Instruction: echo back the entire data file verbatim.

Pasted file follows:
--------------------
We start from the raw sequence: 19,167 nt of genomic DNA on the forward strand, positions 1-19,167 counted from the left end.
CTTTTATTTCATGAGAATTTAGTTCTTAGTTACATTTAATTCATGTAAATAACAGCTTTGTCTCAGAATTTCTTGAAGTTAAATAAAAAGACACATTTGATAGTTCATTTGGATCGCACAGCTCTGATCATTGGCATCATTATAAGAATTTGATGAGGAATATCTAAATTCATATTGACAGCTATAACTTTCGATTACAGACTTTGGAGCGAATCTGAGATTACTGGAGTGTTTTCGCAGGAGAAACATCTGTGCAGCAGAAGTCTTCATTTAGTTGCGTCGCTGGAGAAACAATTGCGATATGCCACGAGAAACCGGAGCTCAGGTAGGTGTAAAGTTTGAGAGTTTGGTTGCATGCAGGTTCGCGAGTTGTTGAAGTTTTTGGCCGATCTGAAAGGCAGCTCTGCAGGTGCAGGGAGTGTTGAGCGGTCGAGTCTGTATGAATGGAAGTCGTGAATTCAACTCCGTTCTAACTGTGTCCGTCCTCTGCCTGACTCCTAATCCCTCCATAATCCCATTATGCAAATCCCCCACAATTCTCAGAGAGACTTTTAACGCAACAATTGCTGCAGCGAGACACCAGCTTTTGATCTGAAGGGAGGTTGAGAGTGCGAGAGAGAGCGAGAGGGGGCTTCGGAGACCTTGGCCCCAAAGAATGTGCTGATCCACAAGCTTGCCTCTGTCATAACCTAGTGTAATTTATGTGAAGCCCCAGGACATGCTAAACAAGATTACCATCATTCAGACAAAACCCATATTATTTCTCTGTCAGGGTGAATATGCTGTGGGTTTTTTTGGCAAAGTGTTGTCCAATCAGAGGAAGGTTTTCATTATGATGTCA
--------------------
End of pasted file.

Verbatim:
We start from the raw sequence: 19,167 nt of genomic DNA on the forward strand, positions 1-19,167 counted from the left end.
CTTTTATTTCATGAGAATTTAGTTCTTAGTTACATTTAATTCATGTAAATAACAGCTTTGTCTCAGAATTTCTTGAAGTTAAATAAAAAGACACATTTGATAGTTCATTTGGATCGCACAGCTCTGATCATTGGCATCATTATAAGAATTTGATGAGGAATATCTAAATTCATATTGACAGCTATAACTTTCGATTACAGACTTTGGAGCGAATCTGAGATTACTGGAGTGTTTTCGCAGGAGAAACATCTGTGCAGCAGAAGTCTTCATTTAGTTGCGTCGCTGGAGAAACAATTGCGATATGCCACGAGAAACCGGAGCTCAGGTAGGTGTAAAGTTTGAGAGTTTGGTTGCATGCAGGTTCGCGAGTTGTTGAAGTTTTTGGCCGATCTGAAAGGCAGCTCTGCAGGTGCAGGGAGTGTTGAGCGGTCGAGTCTGTATGAATGGAAGTCGTGAATTCAACTCCGTTCTAACTGTGTCCGTCCTCTGCCTGACTCCTAATCCCTCCATAATCCCATTATGCAAATCCCCCACAATTCTCAGAGAGACTTTTAACGCAACAATTGCTGCAGCGAGACACCAGCTTTTGATCTGAAGGGAGGTTGAGAGTGCGAGAGAGAGCGAGAGGGGGCTTCGGAGACCTTGGCCCCAAAGAATGTGCTGATCCACAAGCTTGCCTCTGTCATAACCTAGTGTAATTTATGTGAAGCCCCAGGACATGCTAAACAAGATTACCATCATTCAGACAAAACCCATATTATTTCTCTGTCAGGGTGAATATGCTGTGGGTTTTTTTGGCAAAGTGTTGTCCAATCAGAGGAAGGTTTTCATTATGATGTCA